AED in Washington - CED Articles|
Article Date: 09-01-1999
Copyright (C) 1999 Associated Equipment Distributors. All Rights Reserved.
Vol. 65, No. 9
PACs: THE REAL HOW OF POLITICS
By Anthony J. Obadal
AED Washington Counsel
Distributors' many voices become one amplified, powerful message when your PAC does the talking.
How things happen in Washington has changed dramatically in the 20th century. High-tech media communication has become an essential part of modern politics. Television and radio ads and Web pages are now a standard part of every political campaign as candidates struggle with the fundamental campaign question: How do you reach out to the 500,000 voters in each congressional district? As a result, the cost of running for public office has increased dramatically in recent years. An average campaign for the House of Representatives now costs around $700,000; the cost of the running for Senate is about $4 million. And some races are much more expensive.
With the increased cost of running for office has come a new responsibility for citizens who want to impact the public life of the nation. Simply voting for a candidate is no longer enough to ensure their election. Contributing to the campaigns of candidates who see the issues the same way you do is now absolutely necessary. One way of doing so is through political action committees (PACs), entities set up by trade associations and other organizations to raise and contribute political money.
Despite what the media wants you to believe, PACs don't buy votes. Federal bribery statutes ensure that there's no link between a contribution and an official act. (Besides, the amount of money that PACs can contribute is so limited these days that only a reprobate would sell his soul for that sum!) Instead, PACs provide a meaningful way for an organization like AED to influence the political process by influencing who is elected.
By combining many individual contributions, AED’s PAC allows distributors to speak together in elections more loudly than they could apart. Perhaps most important, PACs demonstrate to members of Congress the level of commitment that members of an association have to the organization's government affairs program. A large PAC budget tells lawmakers that the group's political goals enjoy the support of a wide cross-section of the group's membership and therefore warrant lawmakers' careful consideration.
PACs also allow entire industries to work together to influence the political process. For example, during the 1997-’98 election cycle, AED joined forces with the National Utility Contractors Association and the National Stone Association to host a series of Washington, D.C., fundraising breakfasts. The goal of these fundraisers was simple: to provide a forum for members of Congress and their key staffers to learn more about the construction industry and about how our members are affected by issues like highway funding, the estate tax and product liability reform.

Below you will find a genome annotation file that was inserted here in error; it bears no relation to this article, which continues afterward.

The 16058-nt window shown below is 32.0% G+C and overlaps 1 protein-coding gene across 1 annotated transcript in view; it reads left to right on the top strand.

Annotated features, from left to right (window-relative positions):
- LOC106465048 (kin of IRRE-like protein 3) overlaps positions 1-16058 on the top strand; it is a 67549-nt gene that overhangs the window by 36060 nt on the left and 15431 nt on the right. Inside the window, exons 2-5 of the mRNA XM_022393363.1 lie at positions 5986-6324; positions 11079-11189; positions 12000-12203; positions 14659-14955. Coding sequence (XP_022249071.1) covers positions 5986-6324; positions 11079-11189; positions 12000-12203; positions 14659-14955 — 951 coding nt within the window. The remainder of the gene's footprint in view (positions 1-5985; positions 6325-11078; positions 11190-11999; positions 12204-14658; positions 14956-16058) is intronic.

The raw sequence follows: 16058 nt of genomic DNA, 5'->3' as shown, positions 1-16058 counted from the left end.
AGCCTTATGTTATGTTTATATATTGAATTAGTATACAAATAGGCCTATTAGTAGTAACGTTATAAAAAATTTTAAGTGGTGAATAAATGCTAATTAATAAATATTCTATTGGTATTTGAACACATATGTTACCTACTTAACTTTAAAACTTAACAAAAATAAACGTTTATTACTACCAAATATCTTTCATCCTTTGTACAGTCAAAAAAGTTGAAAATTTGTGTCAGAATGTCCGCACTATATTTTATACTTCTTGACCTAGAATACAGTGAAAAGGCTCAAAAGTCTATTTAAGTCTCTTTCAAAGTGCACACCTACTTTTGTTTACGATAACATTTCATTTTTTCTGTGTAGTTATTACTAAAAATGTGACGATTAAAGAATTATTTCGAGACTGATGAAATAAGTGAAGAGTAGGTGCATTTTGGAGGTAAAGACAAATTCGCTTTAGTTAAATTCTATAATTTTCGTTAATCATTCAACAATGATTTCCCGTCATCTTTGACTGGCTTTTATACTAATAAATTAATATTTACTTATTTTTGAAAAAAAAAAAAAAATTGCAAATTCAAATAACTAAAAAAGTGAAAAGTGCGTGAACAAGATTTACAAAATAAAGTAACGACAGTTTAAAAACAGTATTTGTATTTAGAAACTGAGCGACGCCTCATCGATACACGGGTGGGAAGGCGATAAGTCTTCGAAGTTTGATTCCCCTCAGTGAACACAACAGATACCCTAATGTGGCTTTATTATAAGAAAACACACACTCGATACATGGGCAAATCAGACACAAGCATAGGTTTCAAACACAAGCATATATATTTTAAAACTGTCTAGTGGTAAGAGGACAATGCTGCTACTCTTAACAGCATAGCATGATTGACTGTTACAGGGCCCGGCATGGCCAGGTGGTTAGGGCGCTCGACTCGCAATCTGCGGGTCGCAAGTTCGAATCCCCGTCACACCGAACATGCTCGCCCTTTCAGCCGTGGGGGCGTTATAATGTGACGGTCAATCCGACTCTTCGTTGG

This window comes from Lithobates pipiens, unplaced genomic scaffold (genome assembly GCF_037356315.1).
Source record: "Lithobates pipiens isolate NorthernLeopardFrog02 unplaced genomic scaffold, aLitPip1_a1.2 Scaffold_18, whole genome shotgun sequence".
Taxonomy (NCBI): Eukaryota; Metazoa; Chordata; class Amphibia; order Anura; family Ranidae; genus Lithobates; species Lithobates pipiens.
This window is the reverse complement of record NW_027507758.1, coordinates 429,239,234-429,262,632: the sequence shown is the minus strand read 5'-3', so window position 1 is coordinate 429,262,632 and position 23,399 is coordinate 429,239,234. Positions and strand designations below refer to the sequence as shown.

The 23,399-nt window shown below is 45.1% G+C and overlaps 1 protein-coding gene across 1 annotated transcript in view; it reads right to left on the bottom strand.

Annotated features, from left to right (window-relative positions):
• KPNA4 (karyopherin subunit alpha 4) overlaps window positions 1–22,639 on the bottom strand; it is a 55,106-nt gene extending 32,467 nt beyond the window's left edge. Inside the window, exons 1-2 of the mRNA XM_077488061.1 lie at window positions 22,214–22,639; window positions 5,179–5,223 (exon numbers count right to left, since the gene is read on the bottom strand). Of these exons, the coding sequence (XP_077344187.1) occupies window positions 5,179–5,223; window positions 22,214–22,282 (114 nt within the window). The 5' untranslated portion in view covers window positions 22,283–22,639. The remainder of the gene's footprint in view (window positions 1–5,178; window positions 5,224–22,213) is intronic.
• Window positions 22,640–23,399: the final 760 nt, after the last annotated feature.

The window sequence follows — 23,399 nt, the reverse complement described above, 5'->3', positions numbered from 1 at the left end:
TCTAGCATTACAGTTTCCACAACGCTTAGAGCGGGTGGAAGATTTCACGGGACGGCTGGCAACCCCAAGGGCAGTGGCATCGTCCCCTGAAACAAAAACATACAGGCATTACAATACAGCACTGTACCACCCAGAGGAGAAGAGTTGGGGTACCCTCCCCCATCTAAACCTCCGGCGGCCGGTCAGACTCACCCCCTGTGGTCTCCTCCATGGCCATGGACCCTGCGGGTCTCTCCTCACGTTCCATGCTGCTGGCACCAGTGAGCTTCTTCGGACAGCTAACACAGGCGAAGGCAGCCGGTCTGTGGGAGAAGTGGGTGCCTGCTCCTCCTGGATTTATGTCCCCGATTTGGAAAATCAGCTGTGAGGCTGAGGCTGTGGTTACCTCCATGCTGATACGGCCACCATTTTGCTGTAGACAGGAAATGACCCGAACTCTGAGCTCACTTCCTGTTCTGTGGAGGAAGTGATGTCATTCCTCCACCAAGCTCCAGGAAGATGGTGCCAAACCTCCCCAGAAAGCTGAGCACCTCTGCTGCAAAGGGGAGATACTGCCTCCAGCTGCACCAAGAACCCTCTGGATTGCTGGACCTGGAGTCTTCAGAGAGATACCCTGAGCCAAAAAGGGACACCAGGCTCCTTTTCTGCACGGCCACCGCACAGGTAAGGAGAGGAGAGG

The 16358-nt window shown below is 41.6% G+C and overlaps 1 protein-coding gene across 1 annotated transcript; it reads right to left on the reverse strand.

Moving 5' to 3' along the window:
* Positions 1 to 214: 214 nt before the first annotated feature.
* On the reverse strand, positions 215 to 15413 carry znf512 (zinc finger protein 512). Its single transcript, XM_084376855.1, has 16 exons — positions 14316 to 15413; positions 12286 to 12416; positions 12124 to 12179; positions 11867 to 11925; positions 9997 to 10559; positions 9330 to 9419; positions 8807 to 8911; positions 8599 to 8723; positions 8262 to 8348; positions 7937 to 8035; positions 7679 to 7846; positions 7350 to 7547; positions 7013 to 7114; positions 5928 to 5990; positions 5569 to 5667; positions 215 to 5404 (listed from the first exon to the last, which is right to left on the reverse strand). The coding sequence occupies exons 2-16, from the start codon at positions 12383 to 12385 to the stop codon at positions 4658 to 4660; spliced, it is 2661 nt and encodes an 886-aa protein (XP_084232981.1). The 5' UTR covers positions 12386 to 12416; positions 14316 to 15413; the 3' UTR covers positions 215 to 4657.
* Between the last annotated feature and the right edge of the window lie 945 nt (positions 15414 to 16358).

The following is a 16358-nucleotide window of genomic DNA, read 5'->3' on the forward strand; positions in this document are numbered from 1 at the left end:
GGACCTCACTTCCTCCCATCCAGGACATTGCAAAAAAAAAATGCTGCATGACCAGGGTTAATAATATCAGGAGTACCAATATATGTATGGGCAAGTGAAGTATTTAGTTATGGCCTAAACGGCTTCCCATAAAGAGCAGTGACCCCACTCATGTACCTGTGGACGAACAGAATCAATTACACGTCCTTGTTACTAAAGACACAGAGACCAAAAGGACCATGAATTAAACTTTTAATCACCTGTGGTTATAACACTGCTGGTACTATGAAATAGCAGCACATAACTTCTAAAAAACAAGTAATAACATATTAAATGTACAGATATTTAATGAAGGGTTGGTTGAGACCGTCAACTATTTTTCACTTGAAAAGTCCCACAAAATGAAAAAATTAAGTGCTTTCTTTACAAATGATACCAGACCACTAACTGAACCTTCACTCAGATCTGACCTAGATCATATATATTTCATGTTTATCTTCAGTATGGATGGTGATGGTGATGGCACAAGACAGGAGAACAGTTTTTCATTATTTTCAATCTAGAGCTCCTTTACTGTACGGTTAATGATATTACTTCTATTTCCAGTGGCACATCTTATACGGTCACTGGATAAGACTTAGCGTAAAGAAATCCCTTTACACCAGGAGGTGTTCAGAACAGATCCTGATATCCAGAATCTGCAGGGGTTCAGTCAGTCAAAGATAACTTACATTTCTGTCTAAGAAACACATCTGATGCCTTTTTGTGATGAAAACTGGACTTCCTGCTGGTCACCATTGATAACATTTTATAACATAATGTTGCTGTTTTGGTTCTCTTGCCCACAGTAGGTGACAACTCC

Although most of the time AED's interests coincide with those of our industry allies, sometimes an issue affects distributors more than anyone else. The Tennessee Valley Authority's heavy equipment program, the Gray Market, and the General Services Administration's cooperative purchasing program are only a few examples of issues that, if not nipped in the bud, would have had a devastating impact on distributors. When those issues arise, AED's PAC allows AED members to speak to lawmakers with a clear and independent voice.
It's important to note that the Associated General Contractors’ PAC raises and spends about $850,000 during an average two-year election cycle. The National Utility Contractors Association has about a $300,000 annual budget. The American Road and Transportation Builders Association's is about $120,000. With those numbers in mind, AED's annual PAC budget of about $40,000 per year is just barely adequate. Distributors owe a debt of gratitude to those Capitol Club members who have stepped up to the plate and contributed to the PAC. If our association is to remain politically competitive with other industry groups, more AED members must become involved. This year, the Government Affairs Committee intends to make an intensive drive to obtain new contributors to increase the PAC's visibility and influence.
All told, in 1997-’98, the business community contributed about $18 million to congressional candidates. That may sound like a lot of money, but consider this: during the last election cycle labor and environmental groups contributed more than $45.5 million to congressional campaigns. Add to that the $2.4 million in contributions given by the American Trial Lawyers Association and you're talking about almost $50 million in campaign contributions given by groups with stated political objectives contrary to those of our industry. With numbers like that, it's no wonder that pro-growth forces almost lost control of the House of Representatives last November. And if those spending patterns continue in 2000, we could be in really big trouble.
I've talked with a few distributors who say they want campaign reform and more federal financing. Thus far, AED has not adopted that position. Moreover, waiting for reform leaves us at the starting gate. We become nonparticipants in the battle to influence the direction of America––participation is the only way to affect democratic decisions in this country. And political contributions are just one more form of participation.